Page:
Have you ever ordered a cheese pizza and asked them to throw in some pepperoni for free? Of course you haven’t.

Have you ever checked out the cost of the pepperoni versus the cost of the cheese?

Let’s have a look, shall we? I grabbed a menu from a local pizza joint, and here is the cost breakdown. A small cheese pizza is $7.99. Each extra topping is $1.75. It breaks down like this: If the cheese pizza is $7.99, an extra topping is 22 percent of the pizza price. That’s almost a quarter the cost of a pizza now dotted with little round pieces of pepperoni. At a glance, $1.75 seems like a lot of money for just a few measly pepperoni pieces. Holy extra cheese, Batman!

Now taking this example to the extreme, would we buy the pizza from the pizza joint and then go to Wal-Mart and buy the pepperoni? It makes perfect financial sense since you can buy a 6-ounce bag of pepperoni for $2.97, which has 84 pieces of pepperoni in it. That’s probably enough for seven pizzas. If you break it down, that’s only 42 cents per pizza. Sounds like a good deal to me. So why in the world would a pizza joint charge such an extravagant amount of money for something you can buy yourself for a fraction of the price?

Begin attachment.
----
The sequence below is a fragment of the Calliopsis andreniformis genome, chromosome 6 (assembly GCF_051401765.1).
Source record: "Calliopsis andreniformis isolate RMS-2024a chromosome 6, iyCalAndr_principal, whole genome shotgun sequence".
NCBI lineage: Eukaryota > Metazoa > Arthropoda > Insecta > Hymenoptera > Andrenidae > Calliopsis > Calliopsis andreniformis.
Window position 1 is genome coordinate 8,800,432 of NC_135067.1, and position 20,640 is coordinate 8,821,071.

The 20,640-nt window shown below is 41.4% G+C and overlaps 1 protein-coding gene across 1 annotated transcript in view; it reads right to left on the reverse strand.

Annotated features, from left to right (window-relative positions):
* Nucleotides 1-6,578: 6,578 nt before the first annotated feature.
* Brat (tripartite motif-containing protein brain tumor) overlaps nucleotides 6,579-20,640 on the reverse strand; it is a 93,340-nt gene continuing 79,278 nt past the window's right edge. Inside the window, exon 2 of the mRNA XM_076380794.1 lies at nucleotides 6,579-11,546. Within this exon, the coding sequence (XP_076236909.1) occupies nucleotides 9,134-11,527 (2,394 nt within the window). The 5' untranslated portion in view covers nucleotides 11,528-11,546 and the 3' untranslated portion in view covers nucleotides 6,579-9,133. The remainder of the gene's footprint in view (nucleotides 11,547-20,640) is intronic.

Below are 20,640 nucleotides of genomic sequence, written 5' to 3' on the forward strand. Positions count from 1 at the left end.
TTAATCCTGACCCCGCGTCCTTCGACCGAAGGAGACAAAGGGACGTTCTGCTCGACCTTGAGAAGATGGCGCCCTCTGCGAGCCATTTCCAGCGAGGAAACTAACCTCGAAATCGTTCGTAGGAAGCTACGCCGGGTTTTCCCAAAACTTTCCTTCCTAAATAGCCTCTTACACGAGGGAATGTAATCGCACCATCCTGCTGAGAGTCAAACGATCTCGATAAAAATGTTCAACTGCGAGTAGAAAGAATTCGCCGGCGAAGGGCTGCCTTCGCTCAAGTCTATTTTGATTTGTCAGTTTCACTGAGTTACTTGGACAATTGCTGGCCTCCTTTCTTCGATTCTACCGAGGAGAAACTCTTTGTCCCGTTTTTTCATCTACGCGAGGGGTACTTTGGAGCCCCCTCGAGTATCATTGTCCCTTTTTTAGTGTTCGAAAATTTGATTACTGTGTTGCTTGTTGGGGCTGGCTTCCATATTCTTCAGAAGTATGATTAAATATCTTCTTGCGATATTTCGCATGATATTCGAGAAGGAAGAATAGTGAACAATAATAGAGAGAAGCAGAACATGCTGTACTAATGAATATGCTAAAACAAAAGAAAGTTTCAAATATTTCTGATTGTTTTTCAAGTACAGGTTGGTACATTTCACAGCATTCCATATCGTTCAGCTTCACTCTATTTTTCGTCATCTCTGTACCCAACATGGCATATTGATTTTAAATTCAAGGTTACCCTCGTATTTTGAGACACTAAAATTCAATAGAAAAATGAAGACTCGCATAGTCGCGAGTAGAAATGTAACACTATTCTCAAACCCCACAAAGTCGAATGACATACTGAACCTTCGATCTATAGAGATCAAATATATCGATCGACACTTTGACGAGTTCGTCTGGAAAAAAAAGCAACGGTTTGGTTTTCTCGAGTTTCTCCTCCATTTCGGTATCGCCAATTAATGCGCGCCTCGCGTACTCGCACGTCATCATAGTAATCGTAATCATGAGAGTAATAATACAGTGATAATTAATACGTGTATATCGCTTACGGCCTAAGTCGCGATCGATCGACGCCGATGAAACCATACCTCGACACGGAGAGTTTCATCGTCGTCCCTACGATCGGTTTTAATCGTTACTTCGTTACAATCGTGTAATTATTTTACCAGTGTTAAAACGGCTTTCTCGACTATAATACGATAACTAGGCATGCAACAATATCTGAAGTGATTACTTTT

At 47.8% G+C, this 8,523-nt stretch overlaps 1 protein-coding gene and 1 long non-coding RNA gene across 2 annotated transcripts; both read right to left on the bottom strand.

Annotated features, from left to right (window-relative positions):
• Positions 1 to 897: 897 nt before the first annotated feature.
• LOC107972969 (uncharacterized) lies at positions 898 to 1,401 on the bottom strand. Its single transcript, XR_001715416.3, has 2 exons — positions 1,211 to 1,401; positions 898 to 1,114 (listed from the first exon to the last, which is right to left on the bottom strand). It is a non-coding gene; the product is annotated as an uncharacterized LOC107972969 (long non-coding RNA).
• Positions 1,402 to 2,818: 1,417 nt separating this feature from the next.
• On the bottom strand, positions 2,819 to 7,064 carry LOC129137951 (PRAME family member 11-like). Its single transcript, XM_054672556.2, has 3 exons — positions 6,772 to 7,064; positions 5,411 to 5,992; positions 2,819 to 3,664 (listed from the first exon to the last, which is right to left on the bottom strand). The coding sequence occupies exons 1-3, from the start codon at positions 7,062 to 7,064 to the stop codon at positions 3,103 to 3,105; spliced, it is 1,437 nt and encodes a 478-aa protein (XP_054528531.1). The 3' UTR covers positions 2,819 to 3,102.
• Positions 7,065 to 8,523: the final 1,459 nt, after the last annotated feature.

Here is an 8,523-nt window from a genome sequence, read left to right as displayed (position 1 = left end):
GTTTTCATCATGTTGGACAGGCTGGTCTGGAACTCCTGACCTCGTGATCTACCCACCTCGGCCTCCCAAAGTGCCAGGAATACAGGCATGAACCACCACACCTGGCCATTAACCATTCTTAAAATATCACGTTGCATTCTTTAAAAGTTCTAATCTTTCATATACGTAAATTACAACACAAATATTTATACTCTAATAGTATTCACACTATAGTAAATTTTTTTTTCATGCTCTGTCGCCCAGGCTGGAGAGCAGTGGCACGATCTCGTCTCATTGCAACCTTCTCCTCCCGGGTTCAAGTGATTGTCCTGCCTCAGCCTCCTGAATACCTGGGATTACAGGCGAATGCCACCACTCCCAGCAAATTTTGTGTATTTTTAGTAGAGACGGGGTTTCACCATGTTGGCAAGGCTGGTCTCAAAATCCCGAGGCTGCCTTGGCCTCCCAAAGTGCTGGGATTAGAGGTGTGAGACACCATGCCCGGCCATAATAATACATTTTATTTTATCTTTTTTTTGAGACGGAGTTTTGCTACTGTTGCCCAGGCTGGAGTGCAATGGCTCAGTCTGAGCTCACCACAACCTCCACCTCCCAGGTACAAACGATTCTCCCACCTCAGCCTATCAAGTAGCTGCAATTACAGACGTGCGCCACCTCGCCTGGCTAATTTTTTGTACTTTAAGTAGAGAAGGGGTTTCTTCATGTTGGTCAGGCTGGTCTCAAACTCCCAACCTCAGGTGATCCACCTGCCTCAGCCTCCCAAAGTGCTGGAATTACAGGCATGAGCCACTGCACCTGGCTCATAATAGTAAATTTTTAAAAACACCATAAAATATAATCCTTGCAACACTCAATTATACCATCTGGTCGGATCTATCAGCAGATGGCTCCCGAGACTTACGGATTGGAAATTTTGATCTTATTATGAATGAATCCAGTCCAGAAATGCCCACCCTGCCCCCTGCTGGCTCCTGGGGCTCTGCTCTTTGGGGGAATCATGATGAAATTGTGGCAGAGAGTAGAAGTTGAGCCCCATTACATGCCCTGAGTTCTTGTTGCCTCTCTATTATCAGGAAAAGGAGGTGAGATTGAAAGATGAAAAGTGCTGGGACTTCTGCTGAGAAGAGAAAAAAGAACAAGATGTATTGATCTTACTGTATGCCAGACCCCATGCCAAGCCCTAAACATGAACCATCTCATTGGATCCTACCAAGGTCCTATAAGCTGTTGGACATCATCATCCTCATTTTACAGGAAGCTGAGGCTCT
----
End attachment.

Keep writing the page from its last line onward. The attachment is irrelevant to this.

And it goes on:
Because they can, that’s why! It’s all about convenience. No one is going to drive all over town checking the price of pepperoni to dress their pizza with additional toppings.

This one example caused me to think about the extra toppings in our industry—the enhancements or the extras. When it comes to replacing dead plant material, removing trees, installing plants, additions to design/build projects or any other request above and beyond the contracted work, we can and should charge a premium for this work.


I’m not talking about taking advantage of the customer. I’m talking about taking care of the customer. Just like the extra toppings on a pizza, most likely your customer isn’t going to call 10 other landscape companies to perform extra work. If they trust you, and you are fair with your pricing, they will be happy to give you the work. They will rely upon you even if it is a little more costly than the base contract work.

Remember there is value here because the customer is using the same company for the work. First, they save time by not having to shop around. Second, they get consistent service. Third, they get the work done in a timely manner. It just makes sense. These benefits justify being able to charge a premium for enhancements or add-on services.

As for the pricing structure, you will have to determine what your market will bear. Just like the pepperoni, we have that same opportunity in our businesses.

We have all had the customer who said things like, “Your price is too high. I can buy those same plants up at Joe’s Garden Center for half the price.”

Next time you hear something like that, tell them to head to Wal-Mart and pick up some pepperoni.

That’ll be our little inside joke.